In other words, any credible defense of Trump, it seems to me, must reckon with the plain factual record that Trump’s administration did not “have it totally under control” as he said on Jan. 22, when the world was groggily realizing that something serious was going on with a new disease in China. As late as March 6, when most informed people had indeed awoken to the alarming nature of the threat, Trump visited the Centers for Disease Control and Prevention to proclaim, “Just so you understand, now it’s all performing perfectly.”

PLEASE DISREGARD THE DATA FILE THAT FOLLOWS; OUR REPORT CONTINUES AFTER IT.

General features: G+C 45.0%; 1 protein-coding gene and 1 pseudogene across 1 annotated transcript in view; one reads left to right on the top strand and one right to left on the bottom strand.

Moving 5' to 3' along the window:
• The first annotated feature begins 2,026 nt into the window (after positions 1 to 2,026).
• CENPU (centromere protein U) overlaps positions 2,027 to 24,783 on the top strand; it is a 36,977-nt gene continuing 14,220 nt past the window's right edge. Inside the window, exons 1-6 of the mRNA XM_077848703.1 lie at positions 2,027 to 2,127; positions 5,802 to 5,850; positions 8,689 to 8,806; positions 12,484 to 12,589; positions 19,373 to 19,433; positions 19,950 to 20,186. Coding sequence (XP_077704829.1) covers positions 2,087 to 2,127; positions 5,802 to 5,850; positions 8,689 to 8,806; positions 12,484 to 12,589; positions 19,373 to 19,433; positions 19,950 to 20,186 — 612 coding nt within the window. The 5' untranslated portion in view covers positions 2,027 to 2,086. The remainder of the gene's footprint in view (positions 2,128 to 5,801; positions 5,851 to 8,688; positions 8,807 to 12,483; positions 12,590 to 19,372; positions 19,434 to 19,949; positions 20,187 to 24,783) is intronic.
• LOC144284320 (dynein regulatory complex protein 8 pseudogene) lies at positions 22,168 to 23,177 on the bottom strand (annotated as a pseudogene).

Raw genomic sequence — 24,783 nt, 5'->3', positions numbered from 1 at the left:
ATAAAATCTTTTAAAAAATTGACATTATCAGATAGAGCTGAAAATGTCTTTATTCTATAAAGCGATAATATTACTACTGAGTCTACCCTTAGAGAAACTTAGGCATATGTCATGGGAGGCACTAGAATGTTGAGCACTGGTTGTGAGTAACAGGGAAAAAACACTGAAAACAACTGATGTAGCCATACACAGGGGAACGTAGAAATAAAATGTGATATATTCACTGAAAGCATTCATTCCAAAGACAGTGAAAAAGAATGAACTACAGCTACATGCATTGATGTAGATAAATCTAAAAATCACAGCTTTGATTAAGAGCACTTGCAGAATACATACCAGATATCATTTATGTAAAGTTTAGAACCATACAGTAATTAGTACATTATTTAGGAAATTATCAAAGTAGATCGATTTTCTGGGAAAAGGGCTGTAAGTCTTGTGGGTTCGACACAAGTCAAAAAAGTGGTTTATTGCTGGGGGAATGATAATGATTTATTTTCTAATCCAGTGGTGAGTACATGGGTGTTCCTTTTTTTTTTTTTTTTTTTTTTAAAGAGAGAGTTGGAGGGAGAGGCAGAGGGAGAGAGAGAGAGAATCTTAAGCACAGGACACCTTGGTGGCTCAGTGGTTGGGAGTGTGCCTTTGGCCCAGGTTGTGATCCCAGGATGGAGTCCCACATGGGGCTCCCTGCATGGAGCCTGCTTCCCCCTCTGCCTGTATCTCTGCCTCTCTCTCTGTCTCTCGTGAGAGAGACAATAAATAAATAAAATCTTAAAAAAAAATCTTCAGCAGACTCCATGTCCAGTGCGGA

A serious defense of Trump must also contend squarely (as opposed to simply rejecting outright as biased) with detailed journalistic reconstructions of his pandemic response. These include a New York Times piece highlighting how the administration’s drift in February meant that the country was far behind in creating tests that could have been used to sharply limit spread of disease. There is a Washington Post autopsy highlighting how this failure was caused in part by managerial chaos and warring factions within the executive branch. A deeply reported POLITICO story partly qualifies Trump’s culpability by noting that his administration’s flat-footedness reflected chronic bureaucratic infirmities that predate his administration.